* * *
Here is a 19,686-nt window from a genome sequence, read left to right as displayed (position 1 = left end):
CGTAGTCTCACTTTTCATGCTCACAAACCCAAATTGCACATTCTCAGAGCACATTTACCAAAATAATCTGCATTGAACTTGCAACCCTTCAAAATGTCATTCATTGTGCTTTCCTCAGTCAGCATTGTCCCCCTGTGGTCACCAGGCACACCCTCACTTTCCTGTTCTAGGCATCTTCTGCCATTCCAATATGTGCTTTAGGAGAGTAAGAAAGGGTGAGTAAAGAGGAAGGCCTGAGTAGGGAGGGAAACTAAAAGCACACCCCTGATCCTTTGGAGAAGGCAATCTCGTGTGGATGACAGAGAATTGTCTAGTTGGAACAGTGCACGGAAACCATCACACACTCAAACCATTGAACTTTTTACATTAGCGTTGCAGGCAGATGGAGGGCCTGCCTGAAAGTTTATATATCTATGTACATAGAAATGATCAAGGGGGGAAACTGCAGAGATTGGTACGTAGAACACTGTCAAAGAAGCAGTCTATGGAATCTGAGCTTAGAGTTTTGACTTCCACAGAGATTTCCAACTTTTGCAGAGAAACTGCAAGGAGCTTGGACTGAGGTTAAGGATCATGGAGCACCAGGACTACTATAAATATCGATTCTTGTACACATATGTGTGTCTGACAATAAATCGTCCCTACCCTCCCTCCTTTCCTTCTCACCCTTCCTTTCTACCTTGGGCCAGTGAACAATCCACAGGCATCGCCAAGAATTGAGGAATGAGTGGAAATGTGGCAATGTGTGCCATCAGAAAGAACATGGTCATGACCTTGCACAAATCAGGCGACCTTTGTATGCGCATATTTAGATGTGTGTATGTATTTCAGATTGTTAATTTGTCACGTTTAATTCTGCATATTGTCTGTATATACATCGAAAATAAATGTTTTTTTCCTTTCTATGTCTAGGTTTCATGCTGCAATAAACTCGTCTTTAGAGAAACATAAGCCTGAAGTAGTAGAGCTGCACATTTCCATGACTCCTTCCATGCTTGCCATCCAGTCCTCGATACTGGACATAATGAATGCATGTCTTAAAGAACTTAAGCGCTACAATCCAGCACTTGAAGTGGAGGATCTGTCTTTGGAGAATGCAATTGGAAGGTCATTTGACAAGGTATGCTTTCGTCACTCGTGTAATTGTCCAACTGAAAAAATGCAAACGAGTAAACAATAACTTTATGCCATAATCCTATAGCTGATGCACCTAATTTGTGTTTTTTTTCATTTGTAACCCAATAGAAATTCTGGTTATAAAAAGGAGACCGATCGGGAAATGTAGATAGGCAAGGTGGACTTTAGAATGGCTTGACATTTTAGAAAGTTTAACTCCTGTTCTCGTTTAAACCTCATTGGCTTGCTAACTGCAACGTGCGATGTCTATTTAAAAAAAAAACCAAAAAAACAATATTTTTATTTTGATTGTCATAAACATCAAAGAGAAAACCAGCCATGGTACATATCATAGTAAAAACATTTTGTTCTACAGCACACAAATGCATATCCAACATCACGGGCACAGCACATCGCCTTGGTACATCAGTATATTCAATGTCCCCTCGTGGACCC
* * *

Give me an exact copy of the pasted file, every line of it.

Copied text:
Here is a 19,686-nt window from a genome sequence, read left to right as displayed (position 1 = left end):
CGTAGTCTCACTTTTCATGCTCACAAACCCAAATTGCACATTCTCAGAGCACATTTACCAAAATAATCTGCATTGAACTTGCAACCCTTCAAAATGTCATTCATTGTGCTTTCCTCAGTCAGCATTGTCCCCCTGTGGTCACCAGGCACACCCTCACTTTCCTGTTCTAGGCATCTTCTGCCATTCCAATATGTGCTTTAGGAGAGTAAGAAAGGGTGAGTAAAGAGGAAGGCCTGAGTAGGGAGGGAAACTAAAAGCACACCCCTGATCCTTTGGAGAAGGCAATCTCGTGTGGATGACAGAGAATTGTCTAGTTGGAACAGTGCACGGAAACCATCACACACTCAAACCATTGAACTTTTTACATTAGCGTTGCAGGCAGATGGAGGGCCTGCCTGAAAGTTTATATATCTATGTACATAGAAATGATCAAGGGGGGAAACTGCAGAGATTGGTACGTAGAACACTGTCAAAGAAGCAGTCTATGGAATCTGAGCTTAGAGTTTTGACTTCCACAGAGATTTCCAACTTTTGCAGAGAAACTGCAAGGAGCTTGGACTGAGGTTAAGGATCATGGAGCACCAGGACTACTATAAATATCGATTCTTGTACACATATGTGTGTCTGACAATAAATCGTCCCTACCCTCCCTCCTTTCCTTCTCACCCTTCCTTTCTACCTTGGGCCAGTGAACAATCCACAGGCATCGCCAAGAATTGAGGAATGAGTGGAAATGTGGCAATGTGTGCCATCAGAAAGAACATGGTCATGACCTTGCACAAATCAGGCGACCTTTGTATGCGCATATTTAGATGTGTGTATGTATTTCAGATTGTTAATTTGTCACGTTTAATTCTGCATATTGTCTGTATATACATCGAAAATAAATGTTTTTTTCCTTTCTATGTCTAGGTTTCATGCTGCAATAAACTCGTCTTTAGAGAAACATAAGCCTGAAGTAGTAGAGCTGCACATTTCCATGACTCCTTCCATGCTTGCCATCCAGTCCTCGATACTGGACATAATGAATGCATGTCTTAAAGAACTTAAGCGCTACAATCCAGCACTTGAAGTGGAGGATCTGTCTTTGGAGAATGCAATTGGAAGGTCATTTGACAAGGTATGCTTTCGTCACTCGTGTAATTGTCCAACTGAAAAAATGCAAACGAGTAAACAATAACTTTATGCCATAATCCTATAGCTGATGCACCTAATTTGTGTTTTTTTTCATTTGTAACCCAATAGAAATTCTGGTTATAAAAAGGAGACCGATCGGGAAATGTAGATAGGCAAGGTGGACTTTAGAATGGCTTGACATTTTAGAAAGTTTAACTCCTGTTCTCGTTTAAACCTCATTGGCTTGCTAACTGCAACGTGCGATGTCTATTTAAAAAAAAAACCAAAAAAACAATATTTTTATTTTGATTGTCATAAACATCAAAGAGAAAACCAGCCATGGTACATATCATAGTAAAAACATTTTGTTCTACAGCACACAAATGCATATCCAACATCACGGGCACAGCACATCGCCTTGGTACATCAGTATATTCAATGTCCCCTCGTGGACCC